Today we welcome our guest blogger, Marla. Marla is currently the Vice President of Service for the Adat Ari El Sisterhood, overseeing the Kiddushim and Sisterhood Kitchen. She is also the Religious School Cooking instructor and volunteer extraodinaire!
I love to cook and bake, and when my children were small, we always had a lot of fun baking together. Of course baking with your mom is something that a kid can only do if mom has a house and a kitchen. What about kids whose families are homeless? A lot of homeless families live at L.A. Family Housing in North Hollywood California, and I started thinking about how much fun it would be for them to have a chance to bake. So, this summer I went to L.A. Family Housing once a week and baked with the children who live there. There were kids of all ages, from 4-15. Some of them had spent time in the kitchen with their parents when they had a home, and others had never cooked or baked at all. We had a lot of fun making cookies, cupcakes, cobblers, and for the finale, Strawberry Shortcake! Now that school has started, the baking at L.A. Family Housing has ended, but you might want to so some baking with your children. They will love making something sweet and delicious that they can take to school in their lunchboxes or have for an afternoon snack. Here is an easy and delicious recipe that is perfect for little hands.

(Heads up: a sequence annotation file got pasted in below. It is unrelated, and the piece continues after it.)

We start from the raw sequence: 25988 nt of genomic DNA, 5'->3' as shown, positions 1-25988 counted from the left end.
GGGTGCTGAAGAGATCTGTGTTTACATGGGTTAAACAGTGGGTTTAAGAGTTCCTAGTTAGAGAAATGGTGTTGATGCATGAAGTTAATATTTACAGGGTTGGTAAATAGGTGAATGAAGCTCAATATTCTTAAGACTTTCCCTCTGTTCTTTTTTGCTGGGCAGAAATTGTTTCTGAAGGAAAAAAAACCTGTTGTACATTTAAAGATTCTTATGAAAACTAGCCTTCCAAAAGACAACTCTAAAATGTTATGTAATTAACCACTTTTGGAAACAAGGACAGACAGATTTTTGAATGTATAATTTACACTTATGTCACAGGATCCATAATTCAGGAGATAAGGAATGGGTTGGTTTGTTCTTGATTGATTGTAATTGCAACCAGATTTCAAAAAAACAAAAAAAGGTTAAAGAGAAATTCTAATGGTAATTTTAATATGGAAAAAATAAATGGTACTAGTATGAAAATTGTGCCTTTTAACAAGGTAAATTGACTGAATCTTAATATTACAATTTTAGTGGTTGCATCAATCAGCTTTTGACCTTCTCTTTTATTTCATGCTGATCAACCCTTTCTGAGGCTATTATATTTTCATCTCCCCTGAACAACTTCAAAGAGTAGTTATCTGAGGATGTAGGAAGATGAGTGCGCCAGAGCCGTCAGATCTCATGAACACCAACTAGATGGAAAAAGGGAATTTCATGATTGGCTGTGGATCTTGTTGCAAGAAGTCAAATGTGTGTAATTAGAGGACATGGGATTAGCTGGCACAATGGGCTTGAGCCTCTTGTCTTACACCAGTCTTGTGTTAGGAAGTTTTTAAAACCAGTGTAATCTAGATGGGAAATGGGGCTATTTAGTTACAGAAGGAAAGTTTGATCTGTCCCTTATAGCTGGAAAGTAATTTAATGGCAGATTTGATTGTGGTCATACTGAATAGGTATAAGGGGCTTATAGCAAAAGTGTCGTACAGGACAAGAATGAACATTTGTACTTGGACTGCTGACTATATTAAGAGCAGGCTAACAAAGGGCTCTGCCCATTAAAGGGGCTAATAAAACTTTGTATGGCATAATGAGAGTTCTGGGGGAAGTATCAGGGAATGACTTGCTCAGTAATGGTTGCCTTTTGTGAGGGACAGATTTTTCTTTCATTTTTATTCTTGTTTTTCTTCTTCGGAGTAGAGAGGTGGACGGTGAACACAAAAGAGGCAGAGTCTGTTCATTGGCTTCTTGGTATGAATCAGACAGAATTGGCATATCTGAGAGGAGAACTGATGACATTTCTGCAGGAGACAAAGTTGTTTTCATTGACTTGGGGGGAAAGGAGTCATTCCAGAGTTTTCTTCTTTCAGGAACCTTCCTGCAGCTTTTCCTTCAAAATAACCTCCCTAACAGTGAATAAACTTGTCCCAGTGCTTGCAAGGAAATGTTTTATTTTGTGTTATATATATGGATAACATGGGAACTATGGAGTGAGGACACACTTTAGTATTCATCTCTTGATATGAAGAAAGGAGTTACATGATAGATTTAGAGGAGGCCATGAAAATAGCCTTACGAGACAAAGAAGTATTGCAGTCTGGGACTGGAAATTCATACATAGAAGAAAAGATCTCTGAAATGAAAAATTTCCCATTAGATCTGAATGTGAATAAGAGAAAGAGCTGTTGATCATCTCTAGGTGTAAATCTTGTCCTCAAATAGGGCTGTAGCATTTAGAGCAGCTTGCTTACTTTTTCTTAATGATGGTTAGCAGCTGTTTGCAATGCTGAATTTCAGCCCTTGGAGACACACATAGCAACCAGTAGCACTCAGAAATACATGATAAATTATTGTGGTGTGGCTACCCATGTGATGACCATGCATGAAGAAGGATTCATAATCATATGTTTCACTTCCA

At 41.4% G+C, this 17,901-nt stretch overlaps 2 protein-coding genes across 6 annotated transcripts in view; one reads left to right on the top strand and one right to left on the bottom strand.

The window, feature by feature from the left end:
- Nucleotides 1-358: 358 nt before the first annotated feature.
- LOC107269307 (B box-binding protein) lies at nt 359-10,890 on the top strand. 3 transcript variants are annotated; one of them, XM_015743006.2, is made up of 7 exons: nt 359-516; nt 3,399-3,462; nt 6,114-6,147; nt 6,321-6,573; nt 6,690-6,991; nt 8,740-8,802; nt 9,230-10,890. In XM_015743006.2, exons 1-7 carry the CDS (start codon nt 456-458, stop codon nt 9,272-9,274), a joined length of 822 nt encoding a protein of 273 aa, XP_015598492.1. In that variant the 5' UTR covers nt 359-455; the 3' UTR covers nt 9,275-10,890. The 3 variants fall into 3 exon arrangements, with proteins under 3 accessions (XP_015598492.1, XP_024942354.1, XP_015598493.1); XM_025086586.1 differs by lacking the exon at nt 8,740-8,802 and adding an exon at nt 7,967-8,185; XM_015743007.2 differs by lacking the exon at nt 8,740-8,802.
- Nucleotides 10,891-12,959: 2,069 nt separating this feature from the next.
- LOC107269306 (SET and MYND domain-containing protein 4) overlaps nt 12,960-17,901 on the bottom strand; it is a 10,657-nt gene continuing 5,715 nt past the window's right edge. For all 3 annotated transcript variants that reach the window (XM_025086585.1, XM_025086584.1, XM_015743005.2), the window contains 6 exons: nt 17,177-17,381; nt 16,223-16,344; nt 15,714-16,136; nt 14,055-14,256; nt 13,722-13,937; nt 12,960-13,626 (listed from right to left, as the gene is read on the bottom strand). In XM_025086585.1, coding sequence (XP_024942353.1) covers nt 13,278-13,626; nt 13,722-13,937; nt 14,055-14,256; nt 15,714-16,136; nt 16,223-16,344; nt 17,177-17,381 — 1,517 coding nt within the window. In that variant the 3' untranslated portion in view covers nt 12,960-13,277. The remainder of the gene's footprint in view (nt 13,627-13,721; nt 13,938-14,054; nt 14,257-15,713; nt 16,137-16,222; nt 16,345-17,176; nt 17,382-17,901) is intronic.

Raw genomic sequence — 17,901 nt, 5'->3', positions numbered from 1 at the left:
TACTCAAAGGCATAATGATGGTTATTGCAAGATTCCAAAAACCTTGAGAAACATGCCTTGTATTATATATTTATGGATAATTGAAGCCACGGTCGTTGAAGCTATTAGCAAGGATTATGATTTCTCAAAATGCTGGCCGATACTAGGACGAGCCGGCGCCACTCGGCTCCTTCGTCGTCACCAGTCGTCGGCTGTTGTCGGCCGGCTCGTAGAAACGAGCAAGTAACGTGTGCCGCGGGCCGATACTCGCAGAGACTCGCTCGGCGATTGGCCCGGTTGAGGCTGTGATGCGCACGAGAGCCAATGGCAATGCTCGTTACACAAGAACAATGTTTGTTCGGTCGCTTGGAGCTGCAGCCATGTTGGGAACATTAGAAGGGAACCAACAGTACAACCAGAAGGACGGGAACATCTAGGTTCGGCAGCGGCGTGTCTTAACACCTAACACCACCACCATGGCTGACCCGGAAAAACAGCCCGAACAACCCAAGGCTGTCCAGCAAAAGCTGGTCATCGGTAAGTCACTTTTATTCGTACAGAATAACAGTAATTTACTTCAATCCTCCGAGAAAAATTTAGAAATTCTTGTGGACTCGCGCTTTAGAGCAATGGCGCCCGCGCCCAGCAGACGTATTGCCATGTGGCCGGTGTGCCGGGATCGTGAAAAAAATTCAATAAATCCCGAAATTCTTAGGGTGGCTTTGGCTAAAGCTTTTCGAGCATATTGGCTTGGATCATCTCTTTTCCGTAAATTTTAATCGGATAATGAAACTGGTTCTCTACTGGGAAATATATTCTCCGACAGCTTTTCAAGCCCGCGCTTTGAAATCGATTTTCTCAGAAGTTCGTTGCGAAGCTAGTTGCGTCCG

Disappearing Delights (Dairy)
This recipe can also be found in California Kosher.
2 cups flour
1 teaspoon baking powder
1/2 teaspoon salt
1/2 cup sugar
4 oz melted margarine (not butter)
In a large bowl, mix dry ingredients. Add egg and melted margarine to form a course meal. Pat into greased 10x15 jelly roll pan. Then make topping.
8 ounces cream cheese, softened
1 pound powdered sugar
1/2 cup shredded coconut (optional)
1/2 cup chopped walnuts (optional)
1/2 cup chocolate chips (optional) (my own addition, not in original recipe)
Mix topping ingredients and spread over crust. If using coconut sprinkle a little over the top. Bake at 325 degrees for 50 minutes. Cool on wire rack and score for 2 inch bars. To avoid crumbling cool thoroughly, cut into bars and remove each one carefully.
Notes: I leave out the coconut and walnuts and add chocolate chips when baking with children because kids usually don't like coconut, and if you use walnuts you may run into nut allergy issues. Although it is easy and fun for the kids to pat down the dough for the crust, you may want to help them spread the topping because it tends to stick to the crust if you spread it too much. Although it won't change the taste of the finished bars, they will look a little messy if the topping and crust get mixed up. In any case, this is an easy and fun recipe for kids to make, and it will taste delicious even if it doesn't look perfect in the end. The children will be so proud to help you put the cooled bars on a plate and then hand the plate to mom or dad and say "look what I made!"
Don't forget, anyone can cook!